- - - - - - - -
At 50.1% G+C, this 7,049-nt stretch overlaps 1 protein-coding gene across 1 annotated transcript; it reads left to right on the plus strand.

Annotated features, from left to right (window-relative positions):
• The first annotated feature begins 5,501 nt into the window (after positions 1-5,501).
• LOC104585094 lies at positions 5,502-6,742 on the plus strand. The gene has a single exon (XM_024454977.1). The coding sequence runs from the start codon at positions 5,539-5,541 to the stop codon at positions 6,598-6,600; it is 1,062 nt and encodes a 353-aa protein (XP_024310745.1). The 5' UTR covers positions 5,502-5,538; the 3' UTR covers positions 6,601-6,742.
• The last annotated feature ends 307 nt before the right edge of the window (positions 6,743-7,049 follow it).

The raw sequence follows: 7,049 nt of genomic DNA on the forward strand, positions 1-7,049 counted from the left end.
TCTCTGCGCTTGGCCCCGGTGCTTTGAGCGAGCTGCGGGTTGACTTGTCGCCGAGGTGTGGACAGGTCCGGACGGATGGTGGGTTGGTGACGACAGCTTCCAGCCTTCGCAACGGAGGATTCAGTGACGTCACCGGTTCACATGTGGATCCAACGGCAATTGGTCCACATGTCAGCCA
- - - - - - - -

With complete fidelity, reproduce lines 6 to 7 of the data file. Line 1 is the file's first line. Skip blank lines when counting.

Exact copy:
The raw sequence follows: 7,049 nt of genomic DNA on the forward strand, positions 1-7,049 counted from the left end.
TCTCTGCGCTTGGCCCCGGTGCTTTGAGCGAGCTGCGGGTTGACTTGTCGCCGAGGTGTGGACAGGTCCGGACGGATGGTGGGTTGGTGACGACAGCTTCCAGCCTTCGCAACGGAGGATTCAGTGACGTCACCGGTTCACATGTGGATCCAACGGCAATTGGTCCACATGTCAGCCA